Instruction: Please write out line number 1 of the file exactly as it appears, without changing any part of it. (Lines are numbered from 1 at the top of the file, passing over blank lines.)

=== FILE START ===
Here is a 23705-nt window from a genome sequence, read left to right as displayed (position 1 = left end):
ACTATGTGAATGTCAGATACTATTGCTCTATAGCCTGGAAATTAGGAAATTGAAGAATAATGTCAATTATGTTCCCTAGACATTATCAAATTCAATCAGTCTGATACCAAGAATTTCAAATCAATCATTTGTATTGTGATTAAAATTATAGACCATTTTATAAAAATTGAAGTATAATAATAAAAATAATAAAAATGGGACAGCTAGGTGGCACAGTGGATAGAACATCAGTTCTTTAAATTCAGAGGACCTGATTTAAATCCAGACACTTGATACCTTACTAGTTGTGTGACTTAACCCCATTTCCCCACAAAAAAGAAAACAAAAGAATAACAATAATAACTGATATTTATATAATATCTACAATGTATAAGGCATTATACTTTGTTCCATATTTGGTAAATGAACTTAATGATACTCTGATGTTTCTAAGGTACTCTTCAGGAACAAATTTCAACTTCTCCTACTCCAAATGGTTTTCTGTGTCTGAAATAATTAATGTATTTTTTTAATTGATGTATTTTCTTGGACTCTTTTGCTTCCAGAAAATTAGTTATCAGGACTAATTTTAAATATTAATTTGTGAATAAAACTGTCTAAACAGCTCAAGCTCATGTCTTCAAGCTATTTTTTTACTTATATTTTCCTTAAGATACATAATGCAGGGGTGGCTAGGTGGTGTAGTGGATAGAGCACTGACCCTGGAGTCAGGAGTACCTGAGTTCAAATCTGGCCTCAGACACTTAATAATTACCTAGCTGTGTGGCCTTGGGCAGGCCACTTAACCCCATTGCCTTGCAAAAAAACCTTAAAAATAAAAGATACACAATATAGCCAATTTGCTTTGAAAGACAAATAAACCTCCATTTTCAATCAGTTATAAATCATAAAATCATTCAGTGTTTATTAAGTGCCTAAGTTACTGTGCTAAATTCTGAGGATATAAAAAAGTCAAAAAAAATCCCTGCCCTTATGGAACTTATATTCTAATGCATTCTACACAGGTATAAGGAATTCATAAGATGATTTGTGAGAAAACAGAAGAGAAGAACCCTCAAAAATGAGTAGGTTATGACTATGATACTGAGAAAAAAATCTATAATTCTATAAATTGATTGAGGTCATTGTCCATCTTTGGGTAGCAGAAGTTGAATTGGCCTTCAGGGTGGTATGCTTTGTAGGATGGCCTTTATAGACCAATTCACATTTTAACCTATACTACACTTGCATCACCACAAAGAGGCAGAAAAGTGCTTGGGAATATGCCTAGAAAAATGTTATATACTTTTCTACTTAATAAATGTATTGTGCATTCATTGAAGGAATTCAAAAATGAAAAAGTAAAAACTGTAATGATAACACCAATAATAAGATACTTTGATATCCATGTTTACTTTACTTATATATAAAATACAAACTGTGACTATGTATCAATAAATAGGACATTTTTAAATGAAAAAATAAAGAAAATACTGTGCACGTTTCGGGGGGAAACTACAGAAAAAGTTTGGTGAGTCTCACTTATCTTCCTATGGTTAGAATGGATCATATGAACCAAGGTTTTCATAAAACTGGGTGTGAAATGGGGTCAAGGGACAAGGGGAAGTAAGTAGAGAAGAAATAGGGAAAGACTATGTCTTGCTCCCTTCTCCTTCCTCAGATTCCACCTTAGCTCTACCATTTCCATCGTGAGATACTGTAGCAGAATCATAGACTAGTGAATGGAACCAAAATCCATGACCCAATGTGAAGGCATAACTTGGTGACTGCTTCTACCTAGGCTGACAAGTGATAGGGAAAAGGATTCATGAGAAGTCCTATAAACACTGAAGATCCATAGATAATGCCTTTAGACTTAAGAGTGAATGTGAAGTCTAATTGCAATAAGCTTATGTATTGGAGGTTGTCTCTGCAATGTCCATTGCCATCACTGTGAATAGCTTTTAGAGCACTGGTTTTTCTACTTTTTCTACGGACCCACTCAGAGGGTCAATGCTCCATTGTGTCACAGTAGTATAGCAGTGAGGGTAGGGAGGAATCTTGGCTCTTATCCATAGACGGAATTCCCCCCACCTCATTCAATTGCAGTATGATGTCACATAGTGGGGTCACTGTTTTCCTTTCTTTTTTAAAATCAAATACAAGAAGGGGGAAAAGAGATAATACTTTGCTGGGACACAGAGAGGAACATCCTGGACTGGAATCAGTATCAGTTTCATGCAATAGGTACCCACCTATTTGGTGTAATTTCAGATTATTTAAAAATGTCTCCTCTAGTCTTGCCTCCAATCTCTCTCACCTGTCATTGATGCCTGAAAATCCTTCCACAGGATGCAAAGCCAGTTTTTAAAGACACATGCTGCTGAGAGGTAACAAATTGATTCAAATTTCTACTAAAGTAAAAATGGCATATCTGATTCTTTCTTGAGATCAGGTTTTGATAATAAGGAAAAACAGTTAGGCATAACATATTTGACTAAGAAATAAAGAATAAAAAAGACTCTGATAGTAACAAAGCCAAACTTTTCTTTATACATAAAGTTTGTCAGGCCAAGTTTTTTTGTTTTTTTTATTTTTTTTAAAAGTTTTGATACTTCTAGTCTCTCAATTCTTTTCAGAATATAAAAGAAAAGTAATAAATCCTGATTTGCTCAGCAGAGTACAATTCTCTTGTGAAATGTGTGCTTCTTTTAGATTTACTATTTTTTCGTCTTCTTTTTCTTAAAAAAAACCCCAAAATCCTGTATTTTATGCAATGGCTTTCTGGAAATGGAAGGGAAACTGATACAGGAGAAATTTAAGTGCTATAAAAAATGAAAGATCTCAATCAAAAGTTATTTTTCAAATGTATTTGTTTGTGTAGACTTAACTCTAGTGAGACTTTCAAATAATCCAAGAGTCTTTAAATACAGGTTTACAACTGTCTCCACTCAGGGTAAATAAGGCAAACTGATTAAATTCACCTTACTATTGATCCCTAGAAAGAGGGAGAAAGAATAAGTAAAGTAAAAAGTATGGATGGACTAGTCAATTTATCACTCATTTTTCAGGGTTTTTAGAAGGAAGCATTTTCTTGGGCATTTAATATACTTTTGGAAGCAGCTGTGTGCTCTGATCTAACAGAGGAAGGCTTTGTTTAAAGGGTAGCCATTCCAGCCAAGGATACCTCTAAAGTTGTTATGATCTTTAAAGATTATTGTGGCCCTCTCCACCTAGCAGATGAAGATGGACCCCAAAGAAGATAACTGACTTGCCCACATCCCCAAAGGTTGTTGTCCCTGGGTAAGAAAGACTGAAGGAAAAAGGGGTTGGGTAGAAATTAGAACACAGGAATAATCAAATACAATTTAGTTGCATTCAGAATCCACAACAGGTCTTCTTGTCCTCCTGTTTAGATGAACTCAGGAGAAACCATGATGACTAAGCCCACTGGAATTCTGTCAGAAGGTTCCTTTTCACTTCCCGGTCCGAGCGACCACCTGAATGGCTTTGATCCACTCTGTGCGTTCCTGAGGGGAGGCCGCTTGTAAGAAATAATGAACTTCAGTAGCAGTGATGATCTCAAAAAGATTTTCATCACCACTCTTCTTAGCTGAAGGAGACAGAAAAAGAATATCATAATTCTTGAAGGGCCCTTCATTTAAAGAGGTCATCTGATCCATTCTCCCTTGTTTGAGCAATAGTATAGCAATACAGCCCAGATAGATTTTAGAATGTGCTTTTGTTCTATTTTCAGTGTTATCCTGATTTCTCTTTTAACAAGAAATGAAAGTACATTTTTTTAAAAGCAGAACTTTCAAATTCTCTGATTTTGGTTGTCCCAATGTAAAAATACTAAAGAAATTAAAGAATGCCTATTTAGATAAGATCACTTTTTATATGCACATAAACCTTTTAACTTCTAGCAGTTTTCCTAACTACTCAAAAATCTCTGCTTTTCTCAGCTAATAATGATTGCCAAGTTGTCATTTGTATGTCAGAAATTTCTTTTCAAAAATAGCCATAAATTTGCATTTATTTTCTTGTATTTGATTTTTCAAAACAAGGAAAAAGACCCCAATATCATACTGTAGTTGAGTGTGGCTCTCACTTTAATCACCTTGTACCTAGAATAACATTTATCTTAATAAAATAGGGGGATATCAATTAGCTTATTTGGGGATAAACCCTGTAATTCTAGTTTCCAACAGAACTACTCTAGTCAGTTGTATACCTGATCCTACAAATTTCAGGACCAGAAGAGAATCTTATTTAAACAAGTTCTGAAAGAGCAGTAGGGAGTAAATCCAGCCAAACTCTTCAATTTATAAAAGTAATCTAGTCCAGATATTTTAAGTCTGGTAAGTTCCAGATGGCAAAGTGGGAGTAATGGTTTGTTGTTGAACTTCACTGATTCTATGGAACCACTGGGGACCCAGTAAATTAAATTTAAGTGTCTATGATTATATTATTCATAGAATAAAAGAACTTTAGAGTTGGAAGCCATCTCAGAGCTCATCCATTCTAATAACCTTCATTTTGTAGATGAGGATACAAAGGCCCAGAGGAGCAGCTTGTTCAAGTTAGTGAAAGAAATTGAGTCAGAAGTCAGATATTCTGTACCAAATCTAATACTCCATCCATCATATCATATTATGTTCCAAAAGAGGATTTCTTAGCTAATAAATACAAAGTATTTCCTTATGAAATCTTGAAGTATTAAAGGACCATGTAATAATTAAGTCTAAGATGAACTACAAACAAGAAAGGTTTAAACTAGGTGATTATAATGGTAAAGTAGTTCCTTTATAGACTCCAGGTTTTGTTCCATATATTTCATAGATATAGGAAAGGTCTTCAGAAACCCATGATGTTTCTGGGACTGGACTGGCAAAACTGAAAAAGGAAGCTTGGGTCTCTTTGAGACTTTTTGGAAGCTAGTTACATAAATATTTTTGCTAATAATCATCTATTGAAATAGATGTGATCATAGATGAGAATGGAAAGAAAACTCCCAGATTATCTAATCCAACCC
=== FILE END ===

Here is a 23705-nt window from a genome sequence, read left to right as displayed (position 1 = left end):